Yvette Cooper chose to focus her attack at Home Office questions on the government’s position on Syrian refugees. She continually pushed Theresa May on whether the the Home office would change its position and sign up to the UN’s refugee programme. May replied that the United Kingdom has a ‘fine record’ when it comes to the amount of money it is providing in aid, and has accepted several thousand asylum seekers from Syria. But added that ‘I am indeed working with the Foreign Secretary to look at what further support can be provided by this government and further announcements will be made on that in due course.’

Cooper pressed further, telling her that a minority of refugees did need extra help. She got a better answer: May then told her that there would be a response from the government on this matter before Labour’s opposition day debate on the subject on Wednesday.

But it was an attack from another quarter – Sir Menzies Campbell – that bit far deeper than anything Cooper had attempted. He said:

‘Does my right honourable friend understand that many of us believe that on the matter of Syrian refugees, the United Kingdom, as a permanent member of the Security Council, has a particular obligation? How can it be that we’re not able to accept some of the children, who have suffered so grievously as a result of the unrest in Syria. Traumatised, orphaned and in some cases disabled. Surely this is a matter for humanity on the part of this government or are we to allow our moral compass to be set by Mr Nigel Farage?’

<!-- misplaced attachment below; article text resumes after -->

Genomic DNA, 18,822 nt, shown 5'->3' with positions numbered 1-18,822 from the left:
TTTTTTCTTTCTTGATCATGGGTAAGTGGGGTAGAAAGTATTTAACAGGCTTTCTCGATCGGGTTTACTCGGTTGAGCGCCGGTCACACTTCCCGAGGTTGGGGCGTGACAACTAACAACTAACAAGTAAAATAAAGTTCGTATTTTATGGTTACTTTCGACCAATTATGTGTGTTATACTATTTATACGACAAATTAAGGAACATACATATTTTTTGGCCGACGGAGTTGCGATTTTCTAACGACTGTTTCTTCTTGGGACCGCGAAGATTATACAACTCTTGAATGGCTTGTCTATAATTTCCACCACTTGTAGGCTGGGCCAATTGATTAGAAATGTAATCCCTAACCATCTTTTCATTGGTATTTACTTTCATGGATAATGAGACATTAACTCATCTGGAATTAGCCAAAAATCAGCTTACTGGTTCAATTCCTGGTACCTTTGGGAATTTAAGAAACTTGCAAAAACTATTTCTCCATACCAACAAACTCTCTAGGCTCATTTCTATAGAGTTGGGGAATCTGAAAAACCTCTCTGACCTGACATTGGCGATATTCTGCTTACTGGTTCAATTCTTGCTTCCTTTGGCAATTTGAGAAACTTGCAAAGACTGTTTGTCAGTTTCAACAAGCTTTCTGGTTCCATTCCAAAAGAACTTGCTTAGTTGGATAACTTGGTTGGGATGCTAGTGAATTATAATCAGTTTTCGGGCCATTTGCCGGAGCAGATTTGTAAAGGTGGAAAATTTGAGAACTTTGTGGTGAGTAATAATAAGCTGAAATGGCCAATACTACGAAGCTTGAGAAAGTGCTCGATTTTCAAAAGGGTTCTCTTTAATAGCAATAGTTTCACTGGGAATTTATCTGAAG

May defended the UK’s record, and reiterated that she will offer a response in the next few days, but this does mean that Labour will be able to claim a political victory, suggesting that it was their opposition day vote that brought matters to a head. When some MPs saw this U-turn coming last month, it seems odd that it should take so long for ministers to make up their mind and appear to be in thrall to politicking in the Chamber, rather than the serious matter itself.

Tags: Syria, Syrian refugees, Theresa May, UK politics